While sitting in your RV watching TV, you look up to the ceiling and see something that’s just not right. All of a sudden you get that bad feeling in your gut and realize you have a roof leak. You think about all the damage that may be in the roof and wonder how you’re going to fix it. Not only that, how are you going to find it? Roof leaks can start at one end of the roof and show up at the other end on the ceiling inside. If it has been there a while before showing signs of the leak, the damage could be extensive. Once that sick feeling subsides and start thinking a little clearer, you start to wonder who can help.
You see, an RV roof isn’t like a house roof system. In most cases, it’s a rubber or fiberglass design. Rubber roofs don’t last all that long especially when you don’t keep the maintenance up and fiberglass cracks over time. So you can’t just call a roofer to nail some singles on, this calls for an expert. Most people like me would take it to an RV dealer for repairs and many are very good at what they do. The problem with that is you end up with the same roof system which could leak again at some point. I’ve had this problem and have spent the money getting the roof resealed before, and in one case replaced.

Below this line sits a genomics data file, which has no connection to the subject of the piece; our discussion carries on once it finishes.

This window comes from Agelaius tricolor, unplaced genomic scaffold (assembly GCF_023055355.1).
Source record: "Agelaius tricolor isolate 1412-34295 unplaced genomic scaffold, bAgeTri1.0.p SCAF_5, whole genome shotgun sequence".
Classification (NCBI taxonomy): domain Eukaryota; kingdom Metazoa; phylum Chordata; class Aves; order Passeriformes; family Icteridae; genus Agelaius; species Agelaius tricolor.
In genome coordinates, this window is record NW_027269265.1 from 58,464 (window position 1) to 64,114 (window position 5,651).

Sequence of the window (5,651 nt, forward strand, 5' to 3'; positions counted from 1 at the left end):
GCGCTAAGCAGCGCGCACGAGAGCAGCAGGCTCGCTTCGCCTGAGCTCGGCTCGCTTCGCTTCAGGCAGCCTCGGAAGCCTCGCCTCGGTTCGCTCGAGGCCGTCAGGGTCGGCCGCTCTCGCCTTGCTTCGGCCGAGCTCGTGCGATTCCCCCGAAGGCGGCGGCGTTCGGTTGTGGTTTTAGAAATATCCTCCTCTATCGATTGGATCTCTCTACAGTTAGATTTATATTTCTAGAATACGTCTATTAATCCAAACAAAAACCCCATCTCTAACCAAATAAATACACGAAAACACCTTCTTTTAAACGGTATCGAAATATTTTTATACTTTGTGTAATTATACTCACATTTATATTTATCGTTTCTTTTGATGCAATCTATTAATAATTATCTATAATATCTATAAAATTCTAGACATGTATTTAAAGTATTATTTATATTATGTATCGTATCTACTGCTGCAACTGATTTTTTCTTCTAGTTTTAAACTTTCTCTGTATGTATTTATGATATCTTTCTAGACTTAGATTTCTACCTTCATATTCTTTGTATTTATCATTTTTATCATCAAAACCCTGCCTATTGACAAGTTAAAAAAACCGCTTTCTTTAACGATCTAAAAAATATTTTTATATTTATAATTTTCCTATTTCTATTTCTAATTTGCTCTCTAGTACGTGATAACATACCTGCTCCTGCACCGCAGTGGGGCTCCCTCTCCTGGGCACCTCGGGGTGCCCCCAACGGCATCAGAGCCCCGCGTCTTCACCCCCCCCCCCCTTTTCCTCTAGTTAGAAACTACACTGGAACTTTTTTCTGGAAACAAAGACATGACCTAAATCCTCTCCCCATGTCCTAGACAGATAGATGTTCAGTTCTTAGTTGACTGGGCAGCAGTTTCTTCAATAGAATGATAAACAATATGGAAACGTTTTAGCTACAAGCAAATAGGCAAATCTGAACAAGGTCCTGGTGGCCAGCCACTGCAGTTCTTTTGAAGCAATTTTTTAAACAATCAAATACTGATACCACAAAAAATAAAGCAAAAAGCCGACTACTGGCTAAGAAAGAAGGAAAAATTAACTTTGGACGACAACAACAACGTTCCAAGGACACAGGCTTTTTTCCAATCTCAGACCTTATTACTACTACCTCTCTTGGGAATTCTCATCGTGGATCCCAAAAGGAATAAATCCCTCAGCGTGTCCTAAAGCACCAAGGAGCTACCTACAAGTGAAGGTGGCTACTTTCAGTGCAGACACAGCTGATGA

After doing a little research, I’ve found a very reliable and long lasting system by RV Armor in Florida. But you don’t have to drive to Florida to get your RV fixed! They have a network of factory-trained technicians ready to be dispatched to wherever you may be, and can even treat your roof while you continue to live in the unit.
After a careful inspection of the roof, RV Armor technicians start the three part process. Let’s look at a rubber roof system repair as an example.
After cleaning the roof they start the first stage. This is a yellow epoxy primer that creates a barrier between the membrane and the base or final coats. This prevents solvents in the product from forming gas pockets underneath the membrane. The primer is rolled on the main areas of the roof and brushed on in the front and rear edges as well as around vents, A/C and skylights.
Next is the self-leveling sealant which is applied around the end caps, antenna and other areas as needed. They also install a mesh product in these areas to add strength. After all this is a moving roof.
Finally, the gray base coat is applied to a 28 mil thickness. This requires two coats drying over night before the final coat which is white in color is applied. The result is a very nice long lasting roof system that has, according to the company, a transferable lifetime warranty. That alone is well worth it.
See the RV Armor website for more information, and happy RVing!